National Child Passenger Safety Week
During Child Passenger Safety Week, September 18 to 24, Safe Kids Huntingdon County, led by J.C. Blair Memorial Hospital, is joining the Pennsylvania Department of Transportation to remind families to review their child’s safety in the family vehicle.
Sponsored by the Safe Kids Huntingdon County, the Pennsylvania State Police is offering a free car seat safety check on Tuesday, September 20 from 3:00 p.m. to 6:00 p.m. at Hoss’s Steak & Sea House, Rt 22 Huntingdon. Free car seat safety checks are offered the third Tuesday of every month from 3:00 – 6:00 p.m. at the Huntingdon State Police Barracks.
In addition, Juniata College Certified Child Passenger Safety Technician Abbey Baird is available to consult with families about proper child restraints. Abbey may be reached by calling (814) 641-3365 or by emailing email@example.com.
The theme for Child Passenger Safety Week 2011, “Back to 2!” reinforces to parents and caregivers the need to keep their toddlers in rear-facing car seats until age two, or until they reach the maximum height and weight for their car seat. The American Academy of Pediatrics (AAP) recently updated their recommendations for children in car seats to include this information. Additionally, research has found children are safer in rear-facing car seats. A 2008 study published in the journal Injury Prevention showed that children under age two are 75 percent less likely to die or be severely injured in a crash if they are riding rear-facing.
On an average day in Pennsylvania, there are about 350 crashes on state highways. It is a fact that motor vehicle crashes are the leading cause of death among children ages three to 21, according to the National Highway Traffic Safety Administration. Correctly buckling up in a child safety seat, booster seat or seat belt is the single most effective way to protect motor vehicle occupants and to reduce fatalities in a crash.
Child passenger safety covers all children – from birth through teenage drivers. The revised AAP policy statement addresses best practices for the use of car seats, booster seats, and seat belts for children of all ages. CPS week serves as an opportunity to review the safety of the entire family when in the vehicle.
Following are points to consider in safely securing children in vehicles:
• Restrain all adults and children on every trip, every time. Parents who buckle up set the examples and teach children to buckle up. More than 121,000 crashes occurred in Pennsylvania in 2009. According to PennDOT, 1,256 people were killed and 451 of the victims were not wearing seat belts at the time of their crashes.
• Keep your child in a back seat. Children are 38 percent less likely to be injured in a crash if they are in a back seat (Children’s Hospital of Philadelphia – Partners for Child Passenger Safety).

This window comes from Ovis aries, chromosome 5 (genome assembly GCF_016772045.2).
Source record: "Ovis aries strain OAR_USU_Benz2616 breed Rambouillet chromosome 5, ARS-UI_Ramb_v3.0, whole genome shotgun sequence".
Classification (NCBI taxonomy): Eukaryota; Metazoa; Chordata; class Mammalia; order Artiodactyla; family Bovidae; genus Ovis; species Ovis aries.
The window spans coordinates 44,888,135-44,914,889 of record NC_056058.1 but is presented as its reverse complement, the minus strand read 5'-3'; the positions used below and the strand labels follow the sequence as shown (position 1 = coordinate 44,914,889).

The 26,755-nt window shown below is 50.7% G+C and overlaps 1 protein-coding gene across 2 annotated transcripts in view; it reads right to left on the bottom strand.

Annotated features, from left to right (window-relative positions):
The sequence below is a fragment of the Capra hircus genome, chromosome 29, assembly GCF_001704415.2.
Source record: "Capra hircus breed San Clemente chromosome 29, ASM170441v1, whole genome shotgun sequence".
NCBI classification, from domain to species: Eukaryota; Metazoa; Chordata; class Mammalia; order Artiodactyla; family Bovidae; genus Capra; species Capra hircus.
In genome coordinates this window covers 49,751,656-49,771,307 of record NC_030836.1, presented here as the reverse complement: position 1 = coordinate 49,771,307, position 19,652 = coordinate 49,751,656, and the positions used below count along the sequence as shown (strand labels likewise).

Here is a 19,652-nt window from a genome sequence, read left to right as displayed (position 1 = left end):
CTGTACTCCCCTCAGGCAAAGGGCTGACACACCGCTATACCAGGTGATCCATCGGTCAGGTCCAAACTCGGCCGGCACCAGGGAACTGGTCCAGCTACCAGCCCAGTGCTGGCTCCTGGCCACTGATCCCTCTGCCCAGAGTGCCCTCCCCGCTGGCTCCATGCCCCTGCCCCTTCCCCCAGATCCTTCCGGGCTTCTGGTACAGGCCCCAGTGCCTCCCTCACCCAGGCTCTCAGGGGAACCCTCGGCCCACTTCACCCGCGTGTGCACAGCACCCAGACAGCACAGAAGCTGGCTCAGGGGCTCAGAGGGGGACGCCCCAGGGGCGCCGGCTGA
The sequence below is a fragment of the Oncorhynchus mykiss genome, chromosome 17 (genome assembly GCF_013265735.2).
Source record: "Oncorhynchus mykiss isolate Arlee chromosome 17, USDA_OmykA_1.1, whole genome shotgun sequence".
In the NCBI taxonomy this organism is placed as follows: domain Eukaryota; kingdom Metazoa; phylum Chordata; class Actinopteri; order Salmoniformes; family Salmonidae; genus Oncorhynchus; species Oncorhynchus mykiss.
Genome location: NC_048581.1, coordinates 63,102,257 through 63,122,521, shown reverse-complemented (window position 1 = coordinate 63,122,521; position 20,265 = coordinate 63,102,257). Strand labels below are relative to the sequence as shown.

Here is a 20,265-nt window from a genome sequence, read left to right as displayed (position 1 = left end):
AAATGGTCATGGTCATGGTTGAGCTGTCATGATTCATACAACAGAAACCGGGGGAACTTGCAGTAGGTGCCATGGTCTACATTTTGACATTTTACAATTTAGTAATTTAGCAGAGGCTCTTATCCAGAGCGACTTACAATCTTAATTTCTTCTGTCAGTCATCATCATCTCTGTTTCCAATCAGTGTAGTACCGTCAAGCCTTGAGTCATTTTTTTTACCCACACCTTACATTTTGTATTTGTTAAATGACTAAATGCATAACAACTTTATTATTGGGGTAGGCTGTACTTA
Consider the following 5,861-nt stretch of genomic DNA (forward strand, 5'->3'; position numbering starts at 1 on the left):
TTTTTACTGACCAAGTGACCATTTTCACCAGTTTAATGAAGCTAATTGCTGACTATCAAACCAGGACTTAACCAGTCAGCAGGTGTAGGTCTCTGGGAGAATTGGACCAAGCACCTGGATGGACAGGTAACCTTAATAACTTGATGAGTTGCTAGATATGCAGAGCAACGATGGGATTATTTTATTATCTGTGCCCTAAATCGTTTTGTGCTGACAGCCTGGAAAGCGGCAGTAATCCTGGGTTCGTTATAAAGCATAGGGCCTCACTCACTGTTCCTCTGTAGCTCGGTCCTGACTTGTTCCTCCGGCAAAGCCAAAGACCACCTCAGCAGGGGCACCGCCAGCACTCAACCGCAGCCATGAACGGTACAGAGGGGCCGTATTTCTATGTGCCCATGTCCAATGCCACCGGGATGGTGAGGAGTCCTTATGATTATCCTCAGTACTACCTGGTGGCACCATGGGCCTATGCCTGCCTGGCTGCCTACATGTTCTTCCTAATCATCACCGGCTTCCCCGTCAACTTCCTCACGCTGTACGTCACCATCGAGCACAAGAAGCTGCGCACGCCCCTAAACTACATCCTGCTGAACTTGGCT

• Use child safety seats and seat belts correctly. There is still a high misuse rate of child safety seats and booster seats. Last year at PennDOT-funded car seat inspection stations, more than eight out of every ten child safety seats checked were being used improperly.
• Use the best safety restraint for your child’s size. Take into account a child’s age, weight, height, physical development and behavior needs when selecting a seat. The AAP recommendations for child safety seats listed below are a good way to help determine which type of child safety seat is best for your child.
1. All infants and toddlers should ride in a rear-facing car safety seat (CSS) until they are two years of age or until they reach the highest weight or height allowed by the manufacturer of the CSS.
2. All children two years or older, or those younger than two years who have outgrown their rear-facing weight or height limit for the CSS, should use a forward-facing CSS with a harness for as long as possible, up to the highest weight or height allowed by the manufacturer of their CSS.
3. All children whose weight or height is above the forward-facing limit for their CSS should use a belt-positioning booster seat until the vehicle lap-and-shoulder seat belt fits properly, typically when they have reach four feet nine inches in height and are between eight and 12 years of age.
4. When children are old enough and large enough to use the vehicle seat belt alone, they should always use lap-and-shoulder seat belts for optimal protection.
Under Pennsylvania’s child passenger safety law, all drivers are responsible for securing children in the appropriate child restraint system. All children from birth up to age four must be secured in an approved child safety seat anywhere in the vehicle. All children age four up to age eight must be secured in a seat belt system and appropriate child booster seat anywhere in the vehicle. All children age eight up to age 18 must be secured in a seat belt system anywhere in the vehicle. The law also states that all drivers are responsible for the front seat occupants to wear a properly adjusted and fastened seat belt system. All drivers under 18 years of age may not operate a motor vehicle in which the number of passengers exceeds the number of available safety belts in the vehicle.
If you are unable to afford a car seat, call 1-800-CAR-BELT or visit www.pakidstravelsafe.org to find the nearest car seat loan program, child safety seat inspection station or car seat check up event.
For more information about child passenger safety, call 1-800-CAR-BELT or visit the website www.pakidstravelsafe.org.
For a listing of upcoming free child safety seat inspections, visit www.jcblair.org